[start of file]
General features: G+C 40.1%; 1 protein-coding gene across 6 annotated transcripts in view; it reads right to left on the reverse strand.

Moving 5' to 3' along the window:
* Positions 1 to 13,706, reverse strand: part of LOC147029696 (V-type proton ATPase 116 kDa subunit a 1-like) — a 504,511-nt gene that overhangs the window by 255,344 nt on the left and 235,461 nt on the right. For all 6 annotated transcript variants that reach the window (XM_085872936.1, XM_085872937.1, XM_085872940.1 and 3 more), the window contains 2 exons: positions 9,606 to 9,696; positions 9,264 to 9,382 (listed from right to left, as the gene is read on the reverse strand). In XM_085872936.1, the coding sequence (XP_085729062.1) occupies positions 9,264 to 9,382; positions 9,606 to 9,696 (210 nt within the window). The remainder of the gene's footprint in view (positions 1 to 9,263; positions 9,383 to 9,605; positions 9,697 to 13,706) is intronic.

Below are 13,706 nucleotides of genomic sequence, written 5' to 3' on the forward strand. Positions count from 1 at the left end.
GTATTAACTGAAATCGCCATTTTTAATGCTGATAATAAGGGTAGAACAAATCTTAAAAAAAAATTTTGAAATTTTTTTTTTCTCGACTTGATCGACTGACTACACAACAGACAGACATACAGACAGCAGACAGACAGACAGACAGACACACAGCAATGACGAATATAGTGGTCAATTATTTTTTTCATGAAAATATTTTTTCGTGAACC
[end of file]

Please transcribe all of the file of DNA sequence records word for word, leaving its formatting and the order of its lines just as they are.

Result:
General features: G+C 40.1%; 1 protein-coding gene across 6 annotated transcripts in view; it reads right to left on the reverse strand.

Moving 5' to 3' along the window:
* Positions 1 to 13,706, reverse strand: part of LOC147029696 (V-type proton ATPase 116 kDa subunit a 1-like) — a 504,511-nt gene that overhangs the window by 255,344 nt on the left and 235,461 nt on the right. For all 6 annotated transcript variants that reach the window (XM_085872936.1, XM_085872937.1, XM_085872940.1 and 3 more), the window contains 2 exons: positions 9,606 to 9,696; positions 9,264 to 9,382 (listed from right to left, as the gene is read on the reverse strand). In XM_085872936.1, the coding sequence (XP_085729062.1) occupies positions 9,264 to 9,382; positions 9,606 to 9,696 (210 nt within the window). The remainder of the gene's footprint in view (positions 1 to 9,263; positions 9,383 to 9,605; positions 9,697 to 13,706) is intronic.

Below are 13,706 nucleotides of genomic sequence, written 5' to 3' on the forward strand. Positions count from 1 at the left end.
GTATTAACTGAAATCGCCATTTTTAATGCTGATAATAAGGGTAGAACAAATCTTAAAAAAAAATTTTGAAATTTTTTTTTTCTCGACTTGATCGACTGACTACACAACAGACAGACATACAGACAGCAGACAGACAGACAGACAGACACACAGCAATGACGAATATAGTGGTCAATTATTTTTTTCATGAAAATATTTTTTCGTGAACC